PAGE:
PDA + Phone = Power In Your Pocket
Smartphones have plenty of tools and services, but if you don't fancy viewing them on a very small screen and using them with a couple of softkeys and a four-way controller, look at a PDA phone. You get the widest choice of applications and input, plus a bigger screen-and you don't have to sacrifice phone features either.
If you've used a PDA already, you'll find the familiar names and operating systems here like Palm and iPAQ, alongside Symbian devices from phone manufactures such as Nokia and Sony Ericsson. As with smartphones, many Windows Mobile PDA phones are made by HTC and branded by the operators (the T-Mobile Dash, the O2 XDA range, the Orange SPV models and the Cingular and Verizon own-brand models). HTC also uses its own brand now, as well as the i-mate and Qtek brands, so there are many names for the same devices. Other Pocket PC manufacturers like Samsung and Mio also have phone models now. Blackberry isn't just for business users and the Sidekick may not have as many applications as other devices but it's more like a PDA than a pager these days. In the United States, users are evenly split between Windows Mobile, Palm and Blackberry; in the UK Symbian devices are popular and Palm is less common.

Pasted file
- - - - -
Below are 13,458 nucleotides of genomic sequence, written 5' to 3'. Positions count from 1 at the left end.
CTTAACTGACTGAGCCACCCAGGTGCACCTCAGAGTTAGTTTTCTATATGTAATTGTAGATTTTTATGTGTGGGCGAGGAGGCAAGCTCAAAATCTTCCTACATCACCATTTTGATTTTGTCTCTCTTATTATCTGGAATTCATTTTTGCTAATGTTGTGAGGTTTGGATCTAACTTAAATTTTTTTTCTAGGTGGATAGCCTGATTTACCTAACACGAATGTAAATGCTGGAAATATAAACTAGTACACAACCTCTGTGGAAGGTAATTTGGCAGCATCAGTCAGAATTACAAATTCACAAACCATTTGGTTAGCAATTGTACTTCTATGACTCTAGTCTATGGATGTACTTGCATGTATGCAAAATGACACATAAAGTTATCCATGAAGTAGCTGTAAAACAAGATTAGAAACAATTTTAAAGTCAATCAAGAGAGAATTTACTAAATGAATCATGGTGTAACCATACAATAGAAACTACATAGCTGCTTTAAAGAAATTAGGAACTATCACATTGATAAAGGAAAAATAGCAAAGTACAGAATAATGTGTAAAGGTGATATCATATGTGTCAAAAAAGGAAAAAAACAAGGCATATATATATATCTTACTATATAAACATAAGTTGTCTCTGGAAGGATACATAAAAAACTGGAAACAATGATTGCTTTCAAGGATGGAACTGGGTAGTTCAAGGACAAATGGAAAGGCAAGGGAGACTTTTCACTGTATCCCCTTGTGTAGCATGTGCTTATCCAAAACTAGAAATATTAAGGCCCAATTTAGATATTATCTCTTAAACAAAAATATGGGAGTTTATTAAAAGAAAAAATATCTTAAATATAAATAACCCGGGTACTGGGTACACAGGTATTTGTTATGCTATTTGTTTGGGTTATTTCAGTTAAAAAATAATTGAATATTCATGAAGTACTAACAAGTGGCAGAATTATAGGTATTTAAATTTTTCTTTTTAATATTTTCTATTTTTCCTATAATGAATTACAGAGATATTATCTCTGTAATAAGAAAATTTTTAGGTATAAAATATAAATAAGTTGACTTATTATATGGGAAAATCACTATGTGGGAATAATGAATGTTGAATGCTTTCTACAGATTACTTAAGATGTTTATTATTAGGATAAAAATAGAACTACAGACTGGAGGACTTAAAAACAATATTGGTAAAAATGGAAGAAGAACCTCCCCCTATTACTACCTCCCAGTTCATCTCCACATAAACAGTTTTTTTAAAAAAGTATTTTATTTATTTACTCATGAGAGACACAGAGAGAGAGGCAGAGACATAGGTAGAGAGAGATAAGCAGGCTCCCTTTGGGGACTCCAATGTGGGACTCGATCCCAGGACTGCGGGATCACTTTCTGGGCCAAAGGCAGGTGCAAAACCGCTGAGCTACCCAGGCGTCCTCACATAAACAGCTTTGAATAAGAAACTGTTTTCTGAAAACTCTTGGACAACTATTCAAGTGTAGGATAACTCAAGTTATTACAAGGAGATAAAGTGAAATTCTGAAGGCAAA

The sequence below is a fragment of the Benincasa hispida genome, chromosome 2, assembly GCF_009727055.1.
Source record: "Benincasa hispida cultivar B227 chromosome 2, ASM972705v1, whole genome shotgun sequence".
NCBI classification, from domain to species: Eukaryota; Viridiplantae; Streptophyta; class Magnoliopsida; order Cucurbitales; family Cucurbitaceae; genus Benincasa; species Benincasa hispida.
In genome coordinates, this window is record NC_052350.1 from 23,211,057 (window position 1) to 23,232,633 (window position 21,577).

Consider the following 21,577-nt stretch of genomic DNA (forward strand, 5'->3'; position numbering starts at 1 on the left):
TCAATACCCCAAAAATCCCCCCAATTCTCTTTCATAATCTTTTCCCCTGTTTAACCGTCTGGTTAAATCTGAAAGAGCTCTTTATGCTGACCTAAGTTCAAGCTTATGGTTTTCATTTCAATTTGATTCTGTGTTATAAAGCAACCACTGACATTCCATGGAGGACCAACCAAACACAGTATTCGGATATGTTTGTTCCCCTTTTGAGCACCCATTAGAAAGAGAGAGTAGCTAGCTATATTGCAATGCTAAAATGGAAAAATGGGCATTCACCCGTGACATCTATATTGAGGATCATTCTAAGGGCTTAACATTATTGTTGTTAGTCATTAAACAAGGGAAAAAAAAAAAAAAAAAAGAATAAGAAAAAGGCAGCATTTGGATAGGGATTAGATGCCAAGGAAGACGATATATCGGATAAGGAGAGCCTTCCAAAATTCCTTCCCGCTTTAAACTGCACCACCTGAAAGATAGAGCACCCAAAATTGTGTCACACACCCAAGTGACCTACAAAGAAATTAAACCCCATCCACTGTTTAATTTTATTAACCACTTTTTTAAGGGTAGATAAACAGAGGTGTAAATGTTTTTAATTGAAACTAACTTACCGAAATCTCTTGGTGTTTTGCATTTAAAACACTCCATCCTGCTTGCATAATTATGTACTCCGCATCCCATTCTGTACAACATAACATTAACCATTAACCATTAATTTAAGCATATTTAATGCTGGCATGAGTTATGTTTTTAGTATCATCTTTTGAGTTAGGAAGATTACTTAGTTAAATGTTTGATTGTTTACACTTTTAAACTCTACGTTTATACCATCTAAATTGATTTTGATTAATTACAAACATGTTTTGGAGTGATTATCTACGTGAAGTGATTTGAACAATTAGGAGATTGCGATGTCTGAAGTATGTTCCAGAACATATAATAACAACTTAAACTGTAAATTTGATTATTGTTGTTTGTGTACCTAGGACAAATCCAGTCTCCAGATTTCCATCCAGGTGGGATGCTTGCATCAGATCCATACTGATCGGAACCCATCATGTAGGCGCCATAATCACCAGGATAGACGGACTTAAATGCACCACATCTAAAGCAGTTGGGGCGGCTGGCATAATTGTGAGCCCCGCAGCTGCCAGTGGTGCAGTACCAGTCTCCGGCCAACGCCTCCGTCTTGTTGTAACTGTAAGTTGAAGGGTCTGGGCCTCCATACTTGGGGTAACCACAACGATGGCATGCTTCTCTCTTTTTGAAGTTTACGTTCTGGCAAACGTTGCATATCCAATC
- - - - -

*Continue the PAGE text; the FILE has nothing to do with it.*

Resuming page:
With all of these you get the classic PDA features; contacts and calendar that synch with your PC Mac, notes that you can type or scribble with a stylus and extra software from e-books to golf games to lunar calculators to money management software to clients for business tools like Salesforce.com. Adding a phone means you can call all those people in your address book, browse the Web, send instant messages as well as texts and do a high proportion of what you'd otherwise schlep a laptop around for.